The assets of the Islamic finance sector, which were estimated at over $2 trillion in 2016, are expected to surge to $3.8 trillion by 2022, said the State of the Global Islamic Economy Report 2017-2018 issued by the Dubai Islamic Economy Development Centre (DIEDC).
Both Muslim-majority and Muslim-minority countries are recognizing the segment’s potential, with banks becoming fully-fledged Islamic institutions, and governments encouraging Islamic Finance to improve financial inclusion, added the report titled ‘Outpacing the Mainstream’ issued in collaboration with Thomson Reuters.
The report was released on the sidelines of the fifth edition of the Islamic Economy Award, held under the patronage of Sheikh Mohammed bin Rashid Al Maktoum, Vice President and Prime Minister of the UAE and Ruler of Dubai, at the Ritz-Carlton DIFC. The report was launched by Mustafa Adil, head of Islamic Finance at Thomson Reuters, in the presence of Abdulla Mohammed Al Awar, CEO of DIEDC. Although Malaysia leads the Global Islamic Economy Indicator for this year, the UAE has been ranked first among 10 countries in three sector indicators – Modest Fashion, Halal Media and Recreation, and Halal Pharmaceuticals and Cosmetics.
Sultan bin Saeed Al Mansouri, UAE Minister of Economy and chairman of DIEDC, said: “This year’s Global Islamic Economy Indicator testifies to the success of the UAE in pioneering an appropriate Islamic economy ecosystem within a short period, when compared with other nations that have been active in fostering this niche economic system – especially in the halal industries space. Sharia-compliant sectors are central to the Islamic economic system and attract the most investment –thereby facilitating an Islamic economy-friendly environment.”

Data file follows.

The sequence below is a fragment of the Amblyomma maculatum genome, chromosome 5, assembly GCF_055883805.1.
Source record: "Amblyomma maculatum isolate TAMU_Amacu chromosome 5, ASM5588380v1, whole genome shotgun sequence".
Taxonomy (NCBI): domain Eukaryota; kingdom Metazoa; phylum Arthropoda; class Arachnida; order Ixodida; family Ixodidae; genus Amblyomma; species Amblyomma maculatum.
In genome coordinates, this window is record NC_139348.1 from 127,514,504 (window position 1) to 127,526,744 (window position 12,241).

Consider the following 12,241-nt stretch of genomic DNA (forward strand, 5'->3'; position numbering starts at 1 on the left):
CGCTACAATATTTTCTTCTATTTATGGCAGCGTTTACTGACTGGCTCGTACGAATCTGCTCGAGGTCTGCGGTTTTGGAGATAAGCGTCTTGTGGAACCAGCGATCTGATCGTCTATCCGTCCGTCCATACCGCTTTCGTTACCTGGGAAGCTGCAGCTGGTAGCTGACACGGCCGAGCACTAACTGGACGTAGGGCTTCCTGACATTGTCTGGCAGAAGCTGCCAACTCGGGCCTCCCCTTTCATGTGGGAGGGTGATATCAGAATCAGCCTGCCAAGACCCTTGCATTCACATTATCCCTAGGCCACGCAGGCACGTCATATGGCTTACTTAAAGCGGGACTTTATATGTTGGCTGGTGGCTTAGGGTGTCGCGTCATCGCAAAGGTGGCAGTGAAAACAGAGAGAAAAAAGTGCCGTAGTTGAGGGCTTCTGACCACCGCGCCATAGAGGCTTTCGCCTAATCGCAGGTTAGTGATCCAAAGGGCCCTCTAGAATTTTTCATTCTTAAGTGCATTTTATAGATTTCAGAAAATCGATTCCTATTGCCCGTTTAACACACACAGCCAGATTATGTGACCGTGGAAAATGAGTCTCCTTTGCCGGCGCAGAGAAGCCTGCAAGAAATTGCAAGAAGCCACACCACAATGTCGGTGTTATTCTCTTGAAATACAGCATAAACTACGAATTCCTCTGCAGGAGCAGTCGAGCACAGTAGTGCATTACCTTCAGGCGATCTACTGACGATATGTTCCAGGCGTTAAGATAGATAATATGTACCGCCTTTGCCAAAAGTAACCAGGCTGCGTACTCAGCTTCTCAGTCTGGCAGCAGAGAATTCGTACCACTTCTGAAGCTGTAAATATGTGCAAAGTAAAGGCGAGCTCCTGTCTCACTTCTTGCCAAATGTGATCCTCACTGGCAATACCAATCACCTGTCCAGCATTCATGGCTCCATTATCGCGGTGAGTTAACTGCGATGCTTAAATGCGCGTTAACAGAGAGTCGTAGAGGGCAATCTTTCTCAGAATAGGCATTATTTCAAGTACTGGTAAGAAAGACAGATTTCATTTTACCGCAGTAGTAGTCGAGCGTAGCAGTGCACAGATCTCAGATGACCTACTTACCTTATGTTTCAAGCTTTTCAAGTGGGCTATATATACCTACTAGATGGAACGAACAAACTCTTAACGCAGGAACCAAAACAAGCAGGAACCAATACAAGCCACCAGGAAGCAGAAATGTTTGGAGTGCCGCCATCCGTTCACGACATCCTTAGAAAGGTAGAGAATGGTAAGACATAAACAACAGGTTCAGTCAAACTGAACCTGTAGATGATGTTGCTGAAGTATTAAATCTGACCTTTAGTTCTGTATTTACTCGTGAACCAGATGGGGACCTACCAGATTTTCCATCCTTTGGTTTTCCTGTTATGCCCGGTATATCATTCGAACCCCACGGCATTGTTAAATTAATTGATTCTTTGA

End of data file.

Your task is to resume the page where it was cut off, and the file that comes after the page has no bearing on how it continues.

He highlighted that the indicator evaluated the health of the Islamic economy ecosystem across more than 73 countries, based on equally weighted key metric categories, including governance, awareness, and social considerations. The UAE’s exceptional performance highlights the synergy between the government’s wise vision and the practices of the private sector. Al Awar said: “Over the past few years, the findings of the report have continually provided us with new insights and perspectives to better understand the dynamics of consumer behaviour among Muslims across key markets. Each year the report offers fresh facts and statistics that project a promising future for the Islamic economy sector.”
“Year-on-year, we are witnessing a surge in demand for products that are manufactured in compliance with stringent environmental sustainability, safety and health standards. The meticulous adherence of Islamic economy products to such standards across the production, distribution and supply value chain explains their increased attractiveness and uptake among larger segments of the world population today.
“The decline in oil prices has led to a fundamental shift in the nature of the economies of the GCC region and led to a greater focus in developing non-oil productive sectors. This trend has positioned the halal industry and trade in a prime position as growth drivers of the economy for the coming years,” he added.
Nadim Najjar, managing director of Mena at Thomson Reuters said: “For the fifth consecutive year, the State of the Global Islamic Economy Report presents the latest developments and trends from the Islamic economy while also highlighting its future direction.
“The Islamic Economy is at the cusp of major growth and widespread recognition, having gained traction as Muslims increasingly assert their religiosity and traditional values in their economic decision making. Awareness about the concept of Halal is on the rise, and companies are responding to these consumer needs. Also, for the first time, we have done an assessment of the future state of the Islamic Economy and what it look like by 2030, which could see the emergence of numerous scaled global enterprises, if core challenges and opportunities are addressed.”